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Old mystery solved, revealing origin of regulatory T cells that 'police' and protect the body

HOUSTON - More than 150 years after the discovery of Hassall's corpuscles in 1849, the function of these round blobs of cells in the human thymus gland has now been explained. The answer, in turn, ends an intense hunt for the origin of regulatory T cells that has been under way for years.

Reporting in the Aug. 25 issue of Nature, researchers at The University of Texas M. D. Anderson Cancer Center found that Hassall's corpuscles produce chemical signals that instruct dendritic cells in the thymus to induce development of these regulatory T cells - the critically important immune system cells that patrol the body looking for "bad' T cells that can produce autoimmune disease.

"These mysterious little structures in the thymus are responsible for producing the T cell policemen that our bodies depend so heavily on," says the study's lead author, Yong-Jun Liu, M.D., Ph.D., professor and chair of the Department of Immunology. "It is a very smart system that evolved during evolution to efficiently keep the immune system in check."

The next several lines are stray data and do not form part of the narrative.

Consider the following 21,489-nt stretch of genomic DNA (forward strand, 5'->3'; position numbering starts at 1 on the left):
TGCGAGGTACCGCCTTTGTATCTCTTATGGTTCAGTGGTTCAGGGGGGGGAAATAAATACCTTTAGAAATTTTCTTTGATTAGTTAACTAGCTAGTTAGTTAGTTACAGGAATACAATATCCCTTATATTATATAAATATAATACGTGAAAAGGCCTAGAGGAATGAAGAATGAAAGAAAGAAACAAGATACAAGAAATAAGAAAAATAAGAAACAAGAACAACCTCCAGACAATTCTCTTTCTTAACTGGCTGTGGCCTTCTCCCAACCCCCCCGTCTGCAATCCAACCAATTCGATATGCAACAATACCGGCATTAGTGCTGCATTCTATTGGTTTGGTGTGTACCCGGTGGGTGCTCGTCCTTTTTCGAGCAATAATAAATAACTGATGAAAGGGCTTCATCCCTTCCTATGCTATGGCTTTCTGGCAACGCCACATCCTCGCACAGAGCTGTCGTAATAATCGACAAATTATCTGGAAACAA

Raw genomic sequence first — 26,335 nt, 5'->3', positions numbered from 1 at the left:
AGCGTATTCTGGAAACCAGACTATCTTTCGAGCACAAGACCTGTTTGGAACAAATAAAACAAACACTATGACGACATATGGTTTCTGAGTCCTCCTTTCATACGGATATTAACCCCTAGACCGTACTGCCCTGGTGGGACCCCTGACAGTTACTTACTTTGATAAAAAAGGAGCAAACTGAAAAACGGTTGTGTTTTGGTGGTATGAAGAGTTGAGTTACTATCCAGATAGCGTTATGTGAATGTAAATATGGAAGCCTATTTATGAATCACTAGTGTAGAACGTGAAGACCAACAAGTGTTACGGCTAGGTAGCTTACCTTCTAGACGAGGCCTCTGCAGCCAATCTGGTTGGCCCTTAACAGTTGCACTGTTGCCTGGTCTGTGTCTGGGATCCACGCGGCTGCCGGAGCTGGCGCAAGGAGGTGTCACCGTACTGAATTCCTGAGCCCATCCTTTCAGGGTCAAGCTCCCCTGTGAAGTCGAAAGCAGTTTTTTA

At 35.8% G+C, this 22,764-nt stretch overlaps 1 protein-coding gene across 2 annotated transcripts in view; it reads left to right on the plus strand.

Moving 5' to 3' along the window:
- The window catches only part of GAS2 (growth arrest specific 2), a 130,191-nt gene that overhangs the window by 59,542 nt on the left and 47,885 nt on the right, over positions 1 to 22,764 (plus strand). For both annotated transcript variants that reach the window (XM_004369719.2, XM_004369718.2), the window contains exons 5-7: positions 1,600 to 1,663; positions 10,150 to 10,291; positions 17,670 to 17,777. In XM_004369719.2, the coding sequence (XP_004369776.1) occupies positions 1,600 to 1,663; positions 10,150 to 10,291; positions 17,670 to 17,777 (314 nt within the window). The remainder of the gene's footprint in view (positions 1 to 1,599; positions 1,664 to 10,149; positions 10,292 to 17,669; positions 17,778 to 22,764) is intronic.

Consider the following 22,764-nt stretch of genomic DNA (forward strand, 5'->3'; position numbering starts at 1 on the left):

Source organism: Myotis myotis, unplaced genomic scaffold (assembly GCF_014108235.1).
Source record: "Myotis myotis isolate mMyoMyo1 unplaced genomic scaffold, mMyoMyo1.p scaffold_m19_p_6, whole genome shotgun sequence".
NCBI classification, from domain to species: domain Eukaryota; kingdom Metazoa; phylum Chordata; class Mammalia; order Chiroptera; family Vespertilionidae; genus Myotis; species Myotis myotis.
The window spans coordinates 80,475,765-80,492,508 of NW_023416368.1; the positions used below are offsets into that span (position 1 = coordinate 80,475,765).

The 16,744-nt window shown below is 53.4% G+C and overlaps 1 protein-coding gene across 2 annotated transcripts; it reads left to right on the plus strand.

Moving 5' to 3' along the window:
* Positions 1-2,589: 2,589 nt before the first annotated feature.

The thymus functions like a school to educate immature immune system "T" (for thymus) cells. T cells are white blood cells that play vital roles in the immune system, including the identification of specific foreign "antigens" in the body (toxins, bacteria, viruses and other invading cells) and the activation and deactivation of other immune cells.

A chief function of the thymus is the selection of the T cell repertoire the immune system uses to combat infections - a process known as "clonal selection theory" that earned the researchers who discovered it a Nobel Prize in 1960. This involves the "positive selection" of T cells that are non self-reactive and the elimination, through "negative selection," of T cells that are self-reactive or autoreactive. If allowed outside of the thymus gland, these autoreactive T cells would produce a harmful immune response against the body's own tissues, so the immune system flags "
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Contact: Nancy Jensen
nwjensen@mdanderson.org
713-792-0655
University of Texas M. D. Anderson Cancer Center
11-Oct-2005


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